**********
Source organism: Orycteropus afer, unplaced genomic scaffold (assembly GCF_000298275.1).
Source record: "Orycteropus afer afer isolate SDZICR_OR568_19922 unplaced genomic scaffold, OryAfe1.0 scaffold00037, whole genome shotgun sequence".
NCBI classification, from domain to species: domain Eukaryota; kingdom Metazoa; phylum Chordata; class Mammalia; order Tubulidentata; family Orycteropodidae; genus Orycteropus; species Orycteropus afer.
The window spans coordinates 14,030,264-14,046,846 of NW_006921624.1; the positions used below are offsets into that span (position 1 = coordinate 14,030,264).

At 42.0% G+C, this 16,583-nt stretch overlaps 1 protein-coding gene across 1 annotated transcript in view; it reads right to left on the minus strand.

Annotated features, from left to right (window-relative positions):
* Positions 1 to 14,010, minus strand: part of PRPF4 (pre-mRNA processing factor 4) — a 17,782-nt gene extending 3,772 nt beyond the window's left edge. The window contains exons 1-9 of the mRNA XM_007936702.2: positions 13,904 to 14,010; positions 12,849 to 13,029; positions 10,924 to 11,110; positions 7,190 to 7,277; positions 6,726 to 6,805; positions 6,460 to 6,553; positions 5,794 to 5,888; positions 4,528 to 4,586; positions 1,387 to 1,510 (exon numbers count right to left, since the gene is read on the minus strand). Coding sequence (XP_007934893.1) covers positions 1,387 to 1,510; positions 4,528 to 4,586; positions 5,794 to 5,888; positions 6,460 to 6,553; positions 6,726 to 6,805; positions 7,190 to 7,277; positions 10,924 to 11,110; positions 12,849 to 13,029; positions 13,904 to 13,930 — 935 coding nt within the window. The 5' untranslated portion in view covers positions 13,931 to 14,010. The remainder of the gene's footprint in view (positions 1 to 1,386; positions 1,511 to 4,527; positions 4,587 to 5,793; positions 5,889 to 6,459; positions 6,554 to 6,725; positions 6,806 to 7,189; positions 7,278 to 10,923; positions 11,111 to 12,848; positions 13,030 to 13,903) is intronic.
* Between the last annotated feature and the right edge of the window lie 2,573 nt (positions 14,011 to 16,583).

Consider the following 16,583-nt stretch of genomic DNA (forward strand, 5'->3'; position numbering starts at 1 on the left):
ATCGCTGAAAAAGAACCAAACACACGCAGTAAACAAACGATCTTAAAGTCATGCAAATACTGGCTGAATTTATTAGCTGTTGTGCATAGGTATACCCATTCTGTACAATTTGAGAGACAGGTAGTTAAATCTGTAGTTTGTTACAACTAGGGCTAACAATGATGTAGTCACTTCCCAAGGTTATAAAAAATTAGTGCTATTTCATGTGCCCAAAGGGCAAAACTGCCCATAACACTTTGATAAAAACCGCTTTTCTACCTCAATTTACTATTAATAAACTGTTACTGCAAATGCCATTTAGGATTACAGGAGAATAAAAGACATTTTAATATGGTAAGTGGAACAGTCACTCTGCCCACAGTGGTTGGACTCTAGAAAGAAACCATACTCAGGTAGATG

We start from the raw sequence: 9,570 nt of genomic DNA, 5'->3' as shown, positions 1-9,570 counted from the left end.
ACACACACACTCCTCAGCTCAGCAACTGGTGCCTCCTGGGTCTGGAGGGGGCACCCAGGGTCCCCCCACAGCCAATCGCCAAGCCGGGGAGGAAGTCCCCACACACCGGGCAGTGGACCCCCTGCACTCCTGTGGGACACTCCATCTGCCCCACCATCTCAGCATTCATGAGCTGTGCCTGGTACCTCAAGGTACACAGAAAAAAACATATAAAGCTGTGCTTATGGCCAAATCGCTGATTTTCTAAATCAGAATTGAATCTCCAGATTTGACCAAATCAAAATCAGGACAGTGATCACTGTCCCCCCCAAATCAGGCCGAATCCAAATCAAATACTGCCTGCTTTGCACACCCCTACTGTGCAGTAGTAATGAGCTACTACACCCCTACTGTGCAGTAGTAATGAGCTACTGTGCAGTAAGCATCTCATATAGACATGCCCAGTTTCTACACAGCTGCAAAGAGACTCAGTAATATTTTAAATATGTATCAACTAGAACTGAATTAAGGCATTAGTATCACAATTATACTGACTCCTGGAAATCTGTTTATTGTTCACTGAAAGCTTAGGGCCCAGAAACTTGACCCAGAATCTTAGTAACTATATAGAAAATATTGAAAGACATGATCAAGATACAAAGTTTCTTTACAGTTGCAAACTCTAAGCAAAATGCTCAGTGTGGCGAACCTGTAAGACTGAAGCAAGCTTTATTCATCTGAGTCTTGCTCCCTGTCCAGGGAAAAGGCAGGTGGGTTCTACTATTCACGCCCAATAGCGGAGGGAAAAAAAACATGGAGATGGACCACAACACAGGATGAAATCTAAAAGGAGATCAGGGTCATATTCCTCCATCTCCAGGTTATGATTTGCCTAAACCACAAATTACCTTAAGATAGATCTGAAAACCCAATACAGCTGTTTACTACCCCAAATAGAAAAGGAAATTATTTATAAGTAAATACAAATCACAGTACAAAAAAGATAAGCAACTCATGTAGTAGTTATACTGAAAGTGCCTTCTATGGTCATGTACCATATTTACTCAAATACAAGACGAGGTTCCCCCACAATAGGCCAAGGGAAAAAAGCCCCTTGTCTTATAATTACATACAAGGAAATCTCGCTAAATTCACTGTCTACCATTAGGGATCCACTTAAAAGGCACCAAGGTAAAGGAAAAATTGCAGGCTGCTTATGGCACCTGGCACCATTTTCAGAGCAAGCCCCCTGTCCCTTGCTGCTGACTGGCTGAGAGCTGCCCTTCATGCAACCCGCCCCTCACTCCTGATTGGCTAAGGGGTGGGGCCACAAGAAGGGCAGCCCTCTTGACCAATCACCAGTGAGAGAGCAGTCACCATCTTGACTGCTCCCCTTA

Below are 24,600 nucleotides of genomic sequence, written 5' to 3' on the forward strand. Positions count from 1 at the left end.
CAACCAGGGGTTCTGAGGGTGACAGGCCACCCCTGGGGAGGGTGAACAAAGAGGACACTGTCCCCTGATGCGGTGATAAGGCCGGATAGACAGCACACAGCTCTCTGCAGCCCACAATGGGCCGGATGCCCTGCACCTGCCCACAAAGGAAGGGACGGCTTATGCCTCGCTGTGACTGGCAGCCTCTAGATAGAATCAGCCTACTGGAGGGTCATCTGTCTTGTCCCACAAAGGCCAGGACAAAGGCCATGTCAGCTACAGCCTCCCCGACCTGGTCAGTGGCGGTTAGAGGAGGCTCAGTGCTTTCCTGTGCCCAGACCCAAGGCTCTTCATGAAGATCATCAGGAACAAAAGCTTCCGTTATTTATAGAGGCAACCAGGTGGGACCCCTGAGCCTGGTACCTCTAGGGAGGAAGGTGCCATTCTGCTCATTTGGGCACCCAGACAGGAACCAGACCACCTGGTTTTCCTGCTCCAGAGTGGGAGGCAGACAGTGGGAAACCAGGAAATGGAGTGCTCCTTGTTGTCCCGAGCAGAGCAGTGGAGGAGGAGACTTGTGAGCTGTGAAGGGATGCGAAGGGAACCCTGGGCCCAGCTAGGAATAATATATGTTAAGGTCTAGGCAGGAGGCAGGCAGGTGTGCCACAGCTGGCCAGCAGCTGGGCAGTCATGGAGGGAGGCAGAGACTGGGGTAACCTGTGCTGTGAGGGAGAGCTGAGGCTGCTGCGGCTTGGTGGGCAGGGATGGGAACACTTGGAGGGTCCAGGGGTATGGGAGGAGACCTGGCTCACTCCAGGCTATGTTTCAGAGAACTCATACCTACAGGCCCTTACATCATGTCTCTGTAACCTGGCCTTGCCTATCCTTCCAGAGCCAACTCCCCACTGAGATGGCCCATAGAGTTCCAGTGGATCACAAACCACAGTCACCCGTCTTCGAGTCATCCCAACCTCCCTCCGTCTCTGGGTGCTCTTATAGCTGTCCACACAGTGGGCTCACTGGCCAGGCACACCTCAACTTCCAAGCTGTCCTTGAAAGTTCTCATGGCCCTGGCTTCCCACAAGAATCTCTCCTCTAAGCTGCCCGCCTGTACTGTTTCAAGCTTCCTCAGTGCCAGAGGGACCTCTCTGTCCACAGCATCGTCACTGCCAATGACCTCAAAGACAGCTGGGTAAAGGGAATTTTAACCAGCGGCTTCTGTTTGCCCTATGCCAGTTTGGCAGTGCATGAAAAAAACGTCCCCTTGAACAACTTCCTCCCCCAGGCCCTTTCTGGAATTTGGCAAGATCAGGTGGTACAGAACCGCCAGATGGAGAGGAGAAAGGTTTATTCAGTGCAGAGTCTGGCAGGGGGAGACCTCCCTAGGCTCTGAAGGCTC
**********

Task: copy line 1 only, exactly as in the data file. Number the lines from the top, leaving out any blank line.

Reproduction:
Source organism: Orycteropus afer, unplaced genomic scaffold (assembly GCF_000298275.1).